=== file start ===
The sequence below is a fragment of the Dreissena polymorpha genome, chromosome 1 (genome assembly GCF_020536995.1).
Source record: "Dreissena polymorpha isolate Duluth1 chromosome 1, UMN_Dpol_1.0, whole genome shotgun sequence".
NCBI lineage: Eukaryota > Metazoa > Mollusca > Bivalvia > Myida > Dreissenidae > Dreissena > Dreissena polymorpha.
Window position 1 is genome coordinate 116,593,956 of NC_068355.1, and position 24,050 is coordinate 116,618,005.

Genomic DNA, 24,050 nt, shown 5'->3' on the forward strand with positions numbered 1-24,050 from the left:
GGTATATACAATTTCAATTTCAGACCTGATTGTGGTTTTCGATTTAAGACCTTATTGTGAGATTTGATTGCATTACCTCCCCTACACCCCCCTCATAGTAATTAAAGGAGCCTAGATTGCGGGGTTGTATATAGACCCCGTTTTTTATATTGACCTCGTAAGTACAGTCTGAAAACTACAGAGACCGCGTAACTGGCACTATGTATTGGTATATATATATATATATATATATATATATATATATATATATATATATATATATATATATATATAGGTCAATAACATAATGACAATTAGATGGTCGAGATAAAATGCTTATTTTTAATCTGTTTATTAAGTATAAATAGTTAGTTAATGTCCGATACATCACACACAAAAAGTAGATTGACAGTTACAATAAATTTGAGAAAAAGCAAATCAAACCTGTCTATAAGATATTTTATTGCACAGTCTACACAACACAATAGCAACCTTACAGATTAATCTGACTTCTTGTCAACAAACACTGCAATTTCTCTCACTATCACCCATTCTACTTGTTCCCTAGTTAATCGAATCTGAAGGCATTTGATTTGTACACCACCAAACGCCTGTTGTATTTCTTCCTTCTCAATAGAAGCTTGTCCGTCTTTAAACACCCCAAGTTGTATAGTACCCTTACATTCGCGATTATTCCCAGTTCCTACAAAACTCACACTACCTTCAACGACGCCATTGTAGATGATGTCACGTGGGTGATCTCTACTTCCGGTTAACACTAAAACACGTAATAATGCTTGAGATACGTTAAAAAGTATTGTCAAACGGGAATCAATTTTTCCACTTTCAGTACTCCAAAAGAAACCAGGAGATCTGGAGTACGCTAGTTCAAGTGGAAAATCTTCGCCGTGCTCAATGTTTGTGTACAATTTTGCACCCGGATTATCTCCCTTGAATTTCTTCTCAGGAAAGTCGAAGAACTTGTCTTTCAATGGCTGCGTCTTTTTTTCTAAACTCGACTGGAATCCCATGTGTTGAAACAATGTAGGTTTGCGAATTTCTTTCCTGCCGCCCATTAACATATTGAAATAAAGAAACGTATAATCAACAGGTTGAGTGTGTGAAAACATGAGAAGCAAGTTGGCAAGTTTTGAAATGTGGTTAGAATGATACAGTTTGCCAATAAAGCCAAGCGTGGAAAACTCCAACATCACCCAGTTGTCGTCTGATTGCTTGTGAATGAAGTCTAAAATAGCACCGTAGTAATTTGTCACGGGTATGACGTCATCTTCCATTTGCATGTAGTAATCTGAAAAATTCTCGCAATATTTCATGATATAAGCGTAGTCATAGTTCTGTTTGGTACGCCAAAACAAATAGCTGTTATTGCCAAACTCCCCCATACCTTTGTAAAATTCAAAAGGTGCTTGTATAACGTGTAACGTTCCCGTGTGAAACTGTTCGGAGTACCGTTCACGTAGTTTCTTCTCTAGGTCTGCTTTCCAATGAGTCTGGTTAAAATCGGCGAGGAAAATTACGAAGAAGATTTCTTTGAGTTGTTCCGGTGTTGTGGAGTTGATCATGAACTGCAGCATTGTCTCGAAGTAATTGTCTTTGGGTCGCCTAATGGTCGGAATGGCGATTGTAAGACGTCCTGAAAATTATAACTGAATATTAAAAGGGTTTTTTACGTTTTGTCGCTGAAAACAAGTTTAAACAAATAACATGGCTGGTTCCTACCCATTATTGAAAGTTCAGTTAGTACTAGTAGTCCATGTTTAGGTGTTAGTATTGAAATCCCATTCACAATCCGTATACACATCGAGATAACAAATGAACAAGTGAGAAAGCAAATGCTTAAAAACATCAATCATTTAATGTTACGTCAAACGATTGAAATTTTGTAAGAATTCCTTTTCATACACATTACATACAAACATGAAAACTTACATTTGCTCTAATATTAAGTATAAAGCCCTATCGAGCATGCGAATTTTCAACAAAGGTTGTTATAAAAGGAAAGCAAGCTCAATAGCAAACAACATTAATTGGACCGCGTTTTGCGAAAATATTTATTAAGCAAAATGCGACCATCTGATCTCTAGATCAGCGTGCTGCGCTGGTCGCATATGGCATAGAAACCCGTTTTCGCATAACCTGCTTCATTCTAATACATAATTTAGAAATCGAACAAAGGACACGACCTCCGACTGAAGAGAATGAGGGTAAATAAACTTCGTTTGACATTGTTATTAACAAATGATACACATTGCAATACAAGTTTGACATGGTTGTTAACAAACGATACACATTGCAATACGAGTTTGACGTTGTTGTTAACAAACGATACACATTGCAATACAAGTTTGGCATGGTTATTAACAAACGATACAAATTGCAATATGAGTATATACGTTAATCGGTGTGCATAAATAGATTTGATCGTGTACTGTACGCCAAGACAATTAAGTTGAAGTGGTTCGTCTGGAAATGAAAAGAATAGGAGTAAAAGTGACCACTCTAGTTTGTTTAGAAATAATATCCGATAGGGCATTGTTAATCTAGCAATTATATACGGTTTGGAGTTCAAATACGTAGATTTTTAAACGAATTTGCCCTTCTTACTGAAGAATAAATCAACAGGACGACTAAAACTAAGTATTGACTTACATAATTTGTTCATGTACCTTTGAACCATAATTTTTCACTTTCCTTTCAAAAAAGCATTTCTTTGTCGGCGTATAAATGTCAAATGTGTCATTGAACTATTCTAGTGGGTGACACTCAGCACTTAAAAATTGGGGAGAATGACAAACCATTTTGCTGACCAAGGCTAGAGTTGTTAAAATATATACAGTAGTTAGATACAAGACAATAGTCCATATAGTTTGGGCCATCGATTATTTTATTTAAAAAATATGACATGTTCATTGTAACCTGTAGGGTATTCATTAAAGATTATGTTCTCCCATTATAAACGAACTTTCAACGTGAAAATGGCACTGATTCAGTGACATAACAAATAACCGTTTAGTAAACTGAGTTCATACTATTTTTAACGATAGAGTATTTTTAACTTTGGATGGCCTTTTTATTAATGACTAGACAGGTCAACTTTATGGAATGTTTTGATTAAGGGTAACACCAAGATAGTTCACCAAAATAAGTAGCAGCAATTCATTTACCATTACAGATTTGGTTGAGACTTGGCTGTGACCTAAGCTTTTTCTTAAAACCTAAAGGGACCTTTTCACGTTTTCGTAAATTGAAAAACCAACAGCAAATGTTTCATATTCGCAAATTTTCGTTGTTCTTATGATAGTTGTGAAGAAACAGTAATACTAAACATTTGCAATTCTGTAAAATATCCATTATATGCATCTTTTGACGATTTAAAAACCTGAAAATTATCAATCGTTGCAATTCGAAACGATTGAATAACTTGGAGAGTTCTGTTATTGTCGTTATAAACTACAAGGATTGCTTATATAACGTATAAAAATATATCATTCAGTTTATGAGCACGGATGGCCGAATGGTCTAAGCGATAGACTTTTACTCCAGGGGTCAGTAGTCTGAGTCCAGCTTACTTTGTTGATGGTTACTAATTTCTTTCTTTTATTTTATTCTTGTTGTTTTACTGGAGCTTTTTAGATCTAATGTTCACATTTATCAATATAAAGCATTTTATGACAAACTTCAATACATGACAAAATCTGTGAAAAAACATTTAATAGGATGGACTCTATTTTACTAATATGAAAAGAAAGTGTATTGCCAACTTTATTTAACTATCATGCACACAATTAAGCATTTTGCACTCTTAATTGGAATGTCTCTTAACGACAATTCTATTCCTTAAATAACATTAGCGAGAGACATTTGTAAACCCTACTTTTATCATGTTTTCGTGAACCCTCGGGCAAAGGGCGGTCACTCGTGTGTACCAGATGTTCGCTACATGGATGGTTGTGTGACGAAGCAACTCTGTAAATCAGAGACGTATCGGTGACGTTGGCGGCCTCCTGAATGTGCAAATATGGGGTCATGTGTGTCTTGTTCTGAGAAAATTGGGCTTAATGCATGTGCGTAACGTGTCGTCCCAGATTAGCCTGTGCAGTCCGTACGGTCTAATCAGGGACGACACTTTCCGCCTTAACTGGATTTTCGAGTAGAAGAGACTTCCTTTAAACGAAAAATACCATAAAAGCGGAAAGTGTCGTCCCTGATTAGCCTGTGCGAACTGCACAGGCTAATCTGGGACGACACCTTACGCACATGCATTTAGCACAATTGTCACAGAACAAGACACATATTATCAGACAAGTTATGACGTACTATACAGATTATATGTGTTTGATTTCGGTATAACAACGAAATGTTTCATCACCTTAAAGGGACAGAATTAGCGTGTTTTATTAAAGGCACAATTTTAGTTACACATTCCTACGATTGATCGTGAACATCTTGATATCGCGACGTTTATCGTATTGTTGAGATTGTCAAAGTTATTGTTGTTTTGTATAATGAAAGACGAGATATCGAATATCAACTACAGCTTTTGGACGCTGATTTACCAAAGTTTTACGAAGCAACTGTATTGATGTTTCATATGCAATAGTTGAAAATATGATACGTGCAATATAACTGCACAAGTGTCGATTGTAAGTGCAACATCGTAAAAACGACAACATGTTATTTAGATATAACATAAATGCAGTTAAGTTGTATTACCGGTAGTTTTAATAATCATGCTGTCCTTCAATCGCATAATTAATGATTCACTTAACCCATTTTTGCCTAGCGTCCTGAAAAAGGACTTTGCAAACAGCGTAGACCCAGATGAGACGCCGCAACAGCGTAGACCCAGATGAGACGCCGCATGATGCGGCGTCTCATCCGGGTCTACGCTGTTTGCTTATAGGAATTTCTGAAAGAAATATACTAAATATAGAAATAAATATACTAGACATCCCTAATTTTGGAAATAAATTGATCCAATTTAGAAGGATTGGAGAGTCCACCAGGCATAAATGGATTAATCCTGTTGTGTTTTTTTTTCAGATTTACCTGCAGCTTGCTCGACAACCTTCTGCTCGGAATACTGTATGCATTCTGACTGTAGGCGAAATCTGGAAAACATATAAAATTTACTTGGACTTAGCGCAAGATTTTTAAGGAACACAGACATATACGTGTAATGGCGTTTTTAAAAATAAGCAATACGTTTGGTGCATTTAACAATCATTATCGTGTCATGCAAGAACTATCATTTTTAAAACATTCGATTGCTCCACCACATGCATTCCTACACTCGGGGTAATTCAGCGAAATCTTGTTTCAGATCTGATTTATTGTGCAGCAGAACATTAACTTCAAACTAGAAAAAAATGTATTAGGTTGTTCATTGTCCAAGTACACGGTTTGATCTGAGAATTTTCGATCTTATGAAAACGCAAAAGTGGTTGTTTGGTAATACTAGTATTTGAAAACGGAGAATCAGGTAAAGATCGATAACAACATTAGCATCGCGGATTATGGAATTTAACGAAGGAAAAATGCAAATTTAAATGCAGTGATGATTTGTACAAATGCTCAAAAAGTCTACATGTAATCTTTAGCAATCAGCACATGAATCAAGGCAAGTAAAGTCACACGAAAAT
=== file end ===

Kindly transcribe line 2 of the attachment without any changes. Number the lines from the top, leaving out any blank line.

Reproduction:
Source record: "Dreissena polymorpha isolate Duluth1 chromosome 1, UMN_Dpol_1.0, whole genome shotgun sequence".